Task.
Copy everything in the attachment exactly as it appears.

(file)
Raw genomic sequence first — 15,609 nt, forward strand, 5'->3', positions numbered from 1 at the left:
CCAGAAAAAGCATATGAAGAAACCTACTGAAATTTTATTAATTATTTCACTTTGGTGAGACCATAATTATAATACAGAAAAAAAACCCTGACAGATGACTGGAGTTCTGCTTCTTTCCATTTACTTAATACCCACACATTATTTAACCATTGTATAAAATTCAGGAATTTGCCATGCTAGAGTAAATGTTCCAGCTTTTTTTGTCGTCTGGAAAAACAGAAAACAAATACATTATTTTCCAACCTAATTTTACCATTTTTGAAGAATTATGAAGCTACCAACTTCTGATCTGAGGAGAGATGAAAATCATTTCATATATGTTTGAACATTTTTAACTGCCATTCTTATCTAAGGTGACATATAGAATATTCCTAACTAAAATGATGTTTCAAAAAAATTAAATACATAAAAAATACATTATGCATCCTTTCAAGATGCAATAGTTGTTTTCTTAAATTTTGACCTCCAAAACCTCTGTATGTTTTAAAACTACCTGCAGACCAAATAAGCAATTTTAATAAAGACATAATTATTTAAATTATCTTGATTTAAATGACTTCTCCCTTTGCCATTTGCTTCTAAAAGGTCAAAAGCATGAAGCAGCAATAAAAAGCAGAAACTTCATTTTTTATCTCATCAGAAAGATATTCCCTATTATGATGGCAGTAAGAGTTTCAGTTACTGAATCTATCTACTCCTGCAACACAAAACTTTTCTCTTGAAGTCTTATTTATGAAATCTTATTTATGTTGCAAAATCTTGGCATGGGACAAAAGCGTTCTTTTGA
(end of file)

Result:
Raw genomic sequence first — 15,609 nt, forward strand, 5'->3', positions numbered from 1 at the left:
CCAGAAAAAGCATATGAAGAAACCTACTGAAATTTTATTAATTATTTCACTTTGGTGAGACCATAATTATAATACAGAAAAAAAACCCTGACAGATGACTGGAGTTCTGCTTCTTTCCATTTACTTAATACCCACACATTATTTAACCATTGTATAAAATTCAGGAATTTGCCATGCTAGAGTAAATGTTCCAGCTTTTTTTGTCGTCTGGAAAAACAGAAAACAAATACATTATTTTCCAACCTAATTTTACCATTTTTGAAGAATTATGAAGCTACCAACTTCTGATCTGAGGAGAGATGAAAATCATTTCATATATGTTTGAACATTTTTAACTGCCATTCTTATCTAAGGTGACATATAGAATATTCCTAACTAAAATGATGTTTCAAAAAAATTAAATACATAAAAAATACATTATGCATCCTTTCAAGATGCAATAGTTGTTTTCTTAAATTTTGACCTCCAAAACCTCTGTATGTTTTAAAACTACCTGCAGACCAAATAAGCAATTTTAATAAAGACATAATTATTTAAATTATCTTGATTTAAATGACTTCTCCCTTTGCCATTTGCTTCTAAAAGGTCAAAAGCATGAAGCAGCAATAAAAAGCAGAAACTTCATTTTTTATCTCATCAGAAAGATATTCCCTATTATGATGGCAGTAAGAGTTTCAGTTACTGAATCTATCTACTCCTGCAACACAAAACTTTTCTCTTGAAGTCTTATTTATGAAATCTTATTTATGTTGCAAAATCTTGGCATGGGACAAAAGCGTTCTTTTGA